We maybe drive to church if it’s not too far and as long as the seats are comfortable and the music is nice, but not too loud, and we get ‘our seat’. We’ll participate as long as it doesn’t make us uncomfortable or challenge us. We’ll consider serving if it’s not inconvenient and and if it is, we just don’t show up. We have no problem putting other people in a bind when we don’t show up and don’t let them know. We like and praise the pastor if he makes us feel good but try to kick him out if he challenges us or steps on our toes or makes bold, biblical statements.

Friends, we have to do better.

This is not what the first disciples died for. This is not what people for centuries have risked their lives for. This is not what people hid and translated the Bible into common languages and were tortured and killed for.

Jesus said ‘Wide is the gate and broad is the road that leads to destruction and many walk down it, but small is the gate and narrow is the road that leads to life and only a few find it (Matthew 7:13-14).’

What are we willing to do to help more people find the way to life? Jesus is the way and the truth and the life (John 14:6) and he comes to give us life to the full (John 10:10). Are we willing to sit back and watch people walk down the road of destruction or are we willing to do what it takes to try to reach out? Are we willing to lose friendships over it? Are we willing to speak boldly? Are we willing to be inconvenienced to serve? Are we willing to give up our ENTIRE lives to Christ? Are we willing to build margin into our lives and our bank accounts so we can be the hands and feet of Jesus when called?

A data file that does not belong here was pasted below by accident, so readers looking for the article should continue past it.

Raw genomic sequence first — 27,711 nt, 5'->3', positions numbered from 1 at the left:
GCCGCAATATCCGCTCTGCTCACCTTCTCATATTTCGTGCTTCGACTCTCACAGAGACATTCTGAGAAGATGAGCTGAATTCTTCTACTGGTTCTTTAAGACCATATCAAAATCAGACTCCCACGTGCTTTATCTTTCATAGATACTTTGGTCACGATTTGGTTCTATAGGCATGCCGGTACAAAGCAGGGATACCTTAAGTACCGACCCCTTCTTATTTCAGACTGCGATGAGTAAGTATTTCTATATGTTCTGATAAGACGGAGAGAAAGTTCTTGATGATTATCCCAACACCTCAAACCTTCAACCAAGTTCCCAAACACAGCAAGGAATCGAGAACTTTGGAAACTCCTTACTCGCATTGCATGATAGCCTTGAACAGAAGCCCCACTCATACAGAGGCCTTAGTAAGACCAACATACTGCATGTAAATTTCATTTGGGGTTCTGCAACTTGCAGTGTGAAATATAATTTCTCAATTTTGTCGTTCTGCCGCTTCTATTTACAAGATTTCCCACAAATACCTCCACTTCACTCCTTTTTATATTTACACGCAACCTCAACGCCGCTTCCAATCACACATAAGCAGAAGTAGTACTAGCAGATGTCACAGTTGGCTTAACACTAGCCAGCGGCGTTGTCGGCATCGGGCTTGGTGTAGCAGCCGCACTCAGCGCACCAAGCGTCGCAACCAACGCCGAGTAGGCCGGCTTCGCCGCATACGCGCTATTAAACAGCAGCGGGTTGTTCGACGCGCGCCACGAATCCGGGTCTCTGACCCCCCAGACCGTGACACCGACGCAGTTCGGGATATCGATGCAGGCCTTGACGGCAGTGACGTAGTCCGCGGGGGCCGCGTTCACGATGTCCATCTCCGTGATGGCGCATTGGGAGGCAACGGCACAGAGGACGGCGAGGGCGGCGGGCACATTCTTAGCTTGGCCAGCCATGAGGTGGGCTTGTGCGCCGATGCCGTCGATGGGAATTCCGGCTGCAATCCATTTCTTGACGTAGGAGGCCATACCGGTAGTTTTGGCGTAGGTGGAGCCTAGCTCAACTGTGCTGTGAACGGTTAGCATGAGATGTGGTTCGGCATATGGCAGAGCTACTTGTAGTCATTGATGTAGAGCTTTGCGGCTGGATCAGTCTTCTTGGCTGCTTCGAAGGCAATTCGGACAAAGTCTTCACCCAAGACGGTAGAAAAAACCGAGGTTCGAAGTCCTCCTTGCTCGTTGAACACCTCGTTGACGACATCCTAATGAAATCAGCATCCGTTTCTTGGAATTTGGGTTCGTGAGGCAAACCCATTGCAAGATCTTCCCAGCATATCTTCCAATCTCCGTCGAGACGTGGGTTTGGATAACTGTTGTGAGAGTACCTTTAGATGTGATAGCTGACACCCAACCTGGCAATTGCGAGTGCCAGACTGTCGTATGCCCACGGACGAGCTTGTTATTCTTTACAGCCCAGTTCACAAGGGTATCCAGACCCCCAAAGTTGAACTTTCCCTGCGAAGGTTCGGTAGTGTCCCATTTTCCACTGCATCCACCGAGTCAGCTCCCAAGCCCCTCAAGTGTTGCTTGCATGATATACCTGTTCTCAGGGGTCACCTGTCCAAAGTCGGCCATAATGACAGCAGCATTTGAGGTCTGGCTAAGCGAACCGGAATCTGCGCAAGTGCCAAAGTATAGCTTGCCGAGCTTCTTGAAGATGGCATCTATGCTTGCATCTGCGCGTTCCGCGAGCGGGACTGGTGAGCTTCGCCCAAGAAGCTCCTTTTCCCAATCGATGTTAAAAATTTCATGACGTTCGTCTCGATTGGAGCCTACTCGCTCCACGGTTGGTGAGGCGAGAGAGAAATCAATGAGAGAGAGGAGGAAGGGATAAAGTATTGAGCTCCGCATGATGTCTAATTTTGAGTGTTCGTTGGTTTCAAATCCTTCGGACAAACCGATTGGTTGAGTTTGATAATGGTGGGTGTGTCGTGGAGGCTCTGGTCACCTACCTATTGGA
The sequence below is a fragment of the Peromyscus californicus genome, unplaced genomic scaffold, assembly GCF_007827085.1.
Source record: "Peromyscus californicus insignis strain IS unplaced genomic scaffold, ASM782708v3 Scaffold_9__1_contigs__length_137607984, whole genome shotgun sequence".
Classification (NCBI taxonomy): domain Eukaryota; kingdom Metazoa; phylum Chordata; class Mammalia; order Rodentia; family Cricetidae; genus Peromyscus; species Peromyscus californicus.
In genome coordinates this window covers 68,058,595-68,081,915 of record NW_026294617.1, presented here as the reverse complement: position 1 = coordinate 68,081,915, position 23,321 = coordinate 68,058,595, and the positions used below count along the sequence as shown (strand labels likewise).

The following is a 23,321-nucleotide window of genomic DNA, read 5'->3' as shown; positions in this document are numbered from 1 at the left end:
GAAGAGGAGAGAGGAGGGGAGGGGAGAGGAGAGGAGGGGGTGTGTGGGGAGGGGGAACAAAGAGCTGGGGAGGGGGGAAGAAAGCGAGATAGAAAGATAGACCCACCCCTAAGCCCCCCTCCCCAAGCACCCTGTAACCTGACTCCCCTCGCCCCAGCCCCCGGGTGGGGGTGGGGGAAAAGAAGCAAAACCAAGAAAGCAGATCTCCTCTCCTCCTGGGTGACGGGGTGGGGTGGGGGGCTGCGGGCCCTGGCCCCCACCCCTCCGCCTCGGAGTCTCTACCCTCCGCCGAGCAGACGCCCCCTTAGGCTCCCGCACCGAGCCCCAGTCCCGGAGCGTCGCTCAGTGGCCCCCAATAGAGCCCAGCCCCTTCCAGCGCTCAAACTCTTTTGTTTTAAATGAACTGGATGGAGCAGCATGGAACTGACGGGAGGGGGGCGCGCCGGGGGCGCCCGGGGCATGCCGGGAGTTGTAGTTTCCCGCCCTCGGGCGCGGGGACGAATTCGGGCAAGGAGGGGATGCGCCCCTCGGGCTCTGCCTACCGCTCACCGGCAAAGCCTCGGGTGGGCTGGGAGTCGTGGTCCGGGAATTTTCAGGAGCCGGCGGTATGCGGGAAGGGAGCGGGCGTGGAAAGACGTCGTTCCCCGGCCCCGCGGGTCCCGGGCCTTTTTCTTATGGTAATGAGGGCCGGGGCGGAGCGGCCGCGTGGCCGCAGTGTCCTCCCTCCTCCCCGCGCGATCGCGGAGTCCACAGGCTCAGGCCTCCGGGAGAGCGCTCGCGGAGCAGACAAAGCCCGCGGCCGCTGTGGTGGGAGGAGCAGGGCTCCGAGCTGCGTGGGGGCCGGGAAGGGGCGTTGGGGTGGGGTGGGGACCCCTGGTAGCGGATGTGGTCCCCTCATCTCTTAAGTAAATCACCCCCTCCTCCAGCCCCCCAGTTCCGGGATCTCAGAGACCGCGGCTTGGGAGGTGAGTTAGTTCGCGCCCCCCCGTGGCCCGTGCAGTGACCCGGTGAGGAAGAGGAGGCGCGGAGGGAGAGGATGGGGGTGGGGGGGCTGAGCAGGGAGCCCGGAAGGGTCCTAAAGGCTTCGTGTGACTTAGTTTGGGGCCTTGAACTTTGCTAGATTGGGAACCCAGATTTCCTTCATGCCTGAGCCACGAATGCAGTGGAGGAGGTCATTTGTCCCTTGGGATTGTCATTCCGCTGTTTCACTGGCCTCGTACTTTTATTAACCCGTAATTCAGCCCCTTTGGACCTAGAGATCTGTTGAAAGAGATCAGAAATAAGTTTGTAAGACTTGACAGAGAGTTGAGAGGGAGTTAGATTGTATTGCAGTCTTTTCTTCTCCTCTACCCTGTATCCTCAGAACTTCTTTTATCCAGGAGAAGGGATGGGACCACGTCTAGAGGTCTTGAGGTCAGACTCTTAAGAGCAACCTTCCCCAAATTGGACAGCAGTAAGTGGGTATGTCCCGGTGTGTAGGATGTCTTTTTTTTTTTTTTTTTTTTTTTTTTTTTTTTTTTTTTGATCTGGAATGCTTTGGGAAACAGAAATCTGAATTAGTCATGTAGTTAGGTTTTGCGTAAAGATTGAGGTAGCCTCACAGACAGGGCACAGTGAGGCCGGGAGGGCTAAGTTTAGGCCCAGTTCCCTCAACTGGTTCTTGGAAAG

Friends, this is why we are here.

We are not here to just join a church or leave a church because we got mad. We are meant to dig in, to read, to study, to fellowship together. Joining a church is meaningless. Living a life of faith in full view of everyone who knows us is our purpose, our calling. I hear people always trying to figure out the meaning of life or trying to discern their calling. Your calling, friend, is to point and lead others toward Christ wherever you are.

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2 thoughts on “We must do better

  1. elyse86 says:

    I totally agree!! We must do better as a Church of pointing people to Christ and life in Him. I would take a different perspective on the commenter however. This person likely felt marginalized and unloved in the Church, perhaps due to orientation. I doubt if they are coming back because of a gay pastor that they left on a whim. This is where we need to do better. Offering hope and love to the marginalized like Jesus did so they don’t leave the Church. We need to welcome all into our fold and walk alongside them. Thanks for your post Cari! I love reading your thoughts and perspectives!

    • cari says:

      Thank you!

      I don’t know anything about the commenter to know where he or she is coming from, but yes. Our churches are generally too quick to dismiss the different and marginalized, to push out the messier individuals. The general public is too quick to point out hypocrisy (are we not ALL hypocrites??) and failures in the church. It’s a vicious cycle.

      Truth and Love. We need more of both.